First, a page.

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Reglan Side Effects

Generic Name: metoclopramide

Note: This page contains side effects data for the generic drug metoclopramide. It is possible that some of the dosage forms included below may not apply to the brand name Reglan.

It is possible that some side effects of Reglan may not have been reported. These can be reported to the FDA here. Always consult a healthcare professional for medical advice.

For the Consumer

Applies to metoclopramide: oral solution, oral syrup, oral tablet, oral tablet disintegrating

Other dosage forms:

As well as its needed effects, metoclopramide (the active ingredient contained in Reglan) may cause unwanted side effects that require medical attention.

If any of the following side effects occur while taking metoclopramide, check with your doctor immediately:

Rare
  • Abdominal or stomach pain or tenderness
  • chills
  • clay colored stools
  • convulsions (seizures)
  • dark urine
  • difficulty with breathing
  • difficulty with speaking or swallowing
  • dizziness or fainting
  • fast or irregular heartbeat
  • fever
  • general feeling of tiredness or weakness
  • headache (severe or continuing)
  • inability to move the eyes
  • increase in blood pressure
  • increased sweating
  • itching
  • lip smacking or puckering
  • loss of appetite
  • loss of balance control
  • loss of bladder control
  • mask-like face
  • muscle spasms of the face, neck, and back
  • nausea and vomiting
  • puffing of the cheeks
  • rapid or worm-like movements of the tongue
  • shuffling walk
  • skin rash
  • sore throat
  • stiffness of the arms or legs
  • swelling of the feet or lower legs
  • tic-like or twitching movements
  • trembling and shaking of the hands and fingers
  • twisting movements of the body
  • uncontrolled chewing movements
  • uncontrolled movements of the arms and legs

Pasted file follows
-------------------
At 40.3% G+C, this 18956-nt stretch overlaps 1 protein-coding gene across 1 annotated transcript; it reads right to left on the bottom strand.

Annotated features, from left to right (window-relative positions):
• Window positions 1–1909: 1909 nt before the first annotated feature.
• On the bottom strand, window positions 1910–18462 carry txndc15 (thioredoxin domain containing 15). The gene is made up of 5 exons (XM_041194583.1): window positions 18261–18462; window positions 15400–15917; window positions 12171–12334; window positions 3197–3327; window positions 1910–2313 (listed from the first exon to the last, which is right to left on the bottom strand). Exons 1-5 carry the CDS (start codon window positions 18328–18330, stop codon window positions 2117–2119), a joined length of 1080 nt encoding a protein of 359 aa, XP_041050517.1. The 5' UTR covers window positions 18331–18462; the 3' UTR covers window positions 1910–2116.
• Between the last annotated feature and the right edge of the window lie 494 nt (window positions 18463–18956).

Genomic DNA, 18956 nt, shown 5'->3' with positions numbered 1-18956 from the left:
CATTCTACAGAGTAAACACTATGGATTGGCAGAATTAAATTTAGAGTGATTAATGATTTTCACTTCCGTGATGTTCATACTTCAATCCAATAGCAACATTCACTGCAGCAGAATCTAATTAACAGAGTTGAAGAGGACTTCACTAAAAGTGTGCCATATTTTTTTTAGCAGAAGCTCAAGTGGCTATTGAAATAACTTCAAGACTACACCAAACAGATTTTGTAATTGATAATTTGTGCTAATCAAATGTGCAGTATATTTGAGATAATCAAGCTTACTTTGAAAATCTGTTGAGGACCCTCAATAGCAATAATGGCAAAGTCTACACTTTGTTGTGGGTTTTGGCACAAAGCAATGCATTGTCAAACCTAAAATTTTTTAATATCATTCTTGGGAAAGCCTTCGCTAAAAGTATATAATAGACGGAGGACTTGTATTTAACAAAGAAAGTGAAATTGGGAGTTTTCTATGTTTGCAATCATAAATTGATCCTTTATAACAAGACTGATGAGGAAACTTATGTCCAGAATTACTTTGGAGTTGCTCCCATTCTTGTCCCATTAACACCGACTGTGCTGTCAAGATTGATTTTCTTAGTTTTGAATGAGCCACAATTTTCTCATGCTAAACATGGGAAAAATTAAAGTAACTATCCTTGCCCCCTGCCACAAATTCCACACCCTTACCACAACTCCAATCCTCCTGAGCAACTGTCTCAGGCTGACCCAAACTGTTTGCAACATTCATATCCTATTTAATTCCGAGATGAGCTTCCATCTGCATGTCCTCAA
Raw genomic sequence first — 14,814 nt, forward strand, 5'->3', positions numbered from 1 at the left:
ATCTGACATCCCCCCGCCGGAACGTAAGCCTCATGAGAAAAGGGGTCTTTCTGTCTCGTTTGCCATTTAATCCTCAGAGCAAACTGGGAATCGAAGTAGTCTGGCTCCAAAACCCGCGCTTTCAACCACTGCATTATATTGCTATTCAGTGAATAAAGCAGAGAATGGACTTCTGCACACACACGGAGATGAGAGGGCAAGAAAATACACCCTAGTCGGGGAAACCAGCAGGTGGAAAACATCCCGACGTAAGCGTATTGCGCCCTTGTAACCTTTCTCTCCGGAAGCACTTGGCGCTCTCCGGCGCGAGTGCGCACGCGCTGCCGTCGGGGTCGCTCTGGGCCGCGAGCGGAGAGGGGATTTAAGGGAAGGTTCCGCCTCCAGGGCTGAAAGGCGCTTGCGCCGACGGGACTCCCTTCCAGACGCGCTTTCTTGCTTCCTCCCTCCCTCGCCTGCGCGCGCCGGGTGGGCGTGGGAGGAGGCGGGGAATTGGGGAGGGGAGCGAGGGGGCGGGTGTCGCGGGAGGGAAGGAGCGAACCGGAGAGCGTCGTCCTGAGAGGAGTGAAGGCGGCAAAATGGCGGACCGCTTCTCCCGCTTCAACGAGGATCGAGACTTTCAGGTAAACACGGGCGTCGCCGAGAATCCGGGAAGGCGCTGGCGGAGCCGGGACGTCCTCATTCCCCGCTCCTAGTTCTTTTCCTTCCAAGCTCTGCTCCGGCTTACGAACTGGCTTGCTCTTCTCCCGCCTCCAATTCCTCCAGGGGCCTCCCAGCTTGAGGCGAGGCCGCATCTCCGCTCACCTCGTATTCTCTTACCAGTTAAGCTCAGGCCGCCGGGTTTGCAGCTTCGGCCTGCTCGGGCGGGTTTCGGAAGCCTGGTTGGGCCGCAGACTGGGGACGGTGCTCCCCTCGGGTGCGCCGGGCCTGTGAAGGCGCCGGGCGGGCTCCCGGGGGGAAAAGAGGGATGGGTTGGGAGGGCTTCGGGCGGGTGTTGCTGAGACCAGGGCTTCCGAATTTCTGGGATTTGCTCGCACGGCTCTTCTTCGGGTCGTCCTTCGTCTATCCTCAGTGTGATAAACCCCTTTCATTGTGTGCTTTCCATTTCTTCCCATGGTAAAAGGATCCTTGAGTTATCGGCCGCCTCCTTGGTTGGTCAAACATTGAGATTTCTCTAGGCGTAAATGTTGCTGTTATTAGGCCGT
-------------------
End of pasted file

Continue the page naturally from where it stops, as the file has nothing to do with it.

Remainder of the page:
• unusually pale skin
  • weakness of the arms and legs
  • yellow eyes or skin

If any of the following symptoms of overdose occur while taking metoclopramide, get emergency help immediately:

Symptoms of overdose
  • Confusion
  • drowsiness (severe)

Some metoclopramide side effects may not need any medical attention. As your body gets used to the medicine these side effects may disappear. Your health care professional may be able to help you prevent or reduce these side effects, but do check with them if any of the following side effects continue, or if you are concerned about them:

More common
  • Diarrhea
  • drowsiness
  • restlessness
Less common or rare
  • Breast tenderness and swelling
  • changes in menstruation
  • constipation
  • decreased interest in sexual intercourse
  • inability to have or keep an erection
  • increased flow of breast milk
  • increased need to urinate
  • loss in sexual ability, desire, drive, or performance
  • mental depression
  • passing urine more often
  • skin rash
  • trouble sleeping
  • unusual dryness of the mouth
  • unusual irritability

For Healthcare Professionals

Applies to metoclopramide: compounding powder, injectable solution, oral concentrate, oral syrup, oral tablet, oral tablet disintegrating

Nervous system

Tardive dyskinesia involves involuntary, dyskinetic, repetitive movements and may be more common in elderly women. Tardive dyskinesia may be irreversible and is related to both the duration of therapy and the total amount of drug consumed. Frequent discontinuation and resumption of therapy may predispose patients to the development of tardive dyskinesia.

Dystonias frequently involve tongue protrusions, muscle rigidity, torticollis, and opisthotonos. Dystonias usually resolve after metoclopramide (the active ingredient contained in Reglan) discontinuation, but may require antihistamine and antiparkinsonian therapy if symptoms are severe or if respiration is compromised. Treatment of dystonic reactions and extrapyramidal effects, in addition to general supportive measures, may include judicious use of one or more of the following: benztropine or diphenhydramine.

Hyperthermia, altered consciousness, autonomic dysfunction, and muscle rigidity are the hallmarks of the neuroleptic malignant syndrome. The neuroleptic malignant syndrome is associated with a case fatality rate of about 20%. Immediate discontinuation of metoclopramide therapy, consideration of dantrolene administration, as well as intensive monitoring and supportive care are indicated.